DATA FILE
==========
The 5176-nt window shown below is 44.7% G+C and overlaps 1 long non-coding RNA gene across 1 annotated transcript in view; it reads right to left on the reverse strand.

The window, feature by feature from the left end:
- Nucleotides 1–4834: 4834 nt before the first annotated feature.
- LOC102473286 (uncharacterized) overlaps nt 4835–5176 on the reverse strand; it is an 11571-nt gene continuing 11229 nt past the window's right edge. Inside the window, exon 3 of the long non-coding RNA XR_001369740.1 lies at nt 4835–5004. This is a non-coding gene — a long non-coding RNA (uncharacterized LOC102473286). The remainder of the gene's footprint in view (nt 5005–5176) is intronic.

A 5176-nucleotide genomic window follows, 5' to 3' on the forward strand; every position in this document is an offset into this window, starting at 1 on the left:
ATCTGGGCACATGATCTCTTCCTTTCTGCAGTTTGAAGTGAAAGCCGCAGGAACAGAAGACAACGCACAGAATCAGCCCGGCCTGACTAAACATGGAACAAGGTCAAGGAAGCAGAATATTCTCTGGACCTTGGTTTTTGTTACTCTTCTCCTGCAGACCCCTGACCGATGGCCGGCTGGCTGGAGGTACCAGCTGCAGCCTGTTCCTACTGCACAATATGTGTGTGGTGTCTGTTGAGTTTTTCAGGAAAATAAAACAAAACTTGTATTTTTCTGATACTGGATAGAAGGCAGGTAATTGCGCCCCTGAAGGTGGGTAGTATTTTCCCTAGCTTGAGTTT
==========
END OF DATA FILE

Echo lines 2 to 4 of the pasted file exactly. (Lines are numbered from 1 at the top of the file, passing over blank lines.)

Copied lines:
The window, feature by feature from the left end:
- Nucleotides 1–4834: 4834 nt before the first annotated feature.
- LOC102473286 (uncharacterized) overlaps nt 4835–5176 on the reverse strand; it is an 11571-nt gene continuing 11229 nt past the window's right edge. Inside the window, exon 3 of the long non-coding RNA XR_001369740.1 lies at nt 4835–5004. This is a non-coding gene — a long non-coding RNA (uncharacterized LOC102473286). The remainder of the gene's footprint in view (nt 5005–5176) is intronic.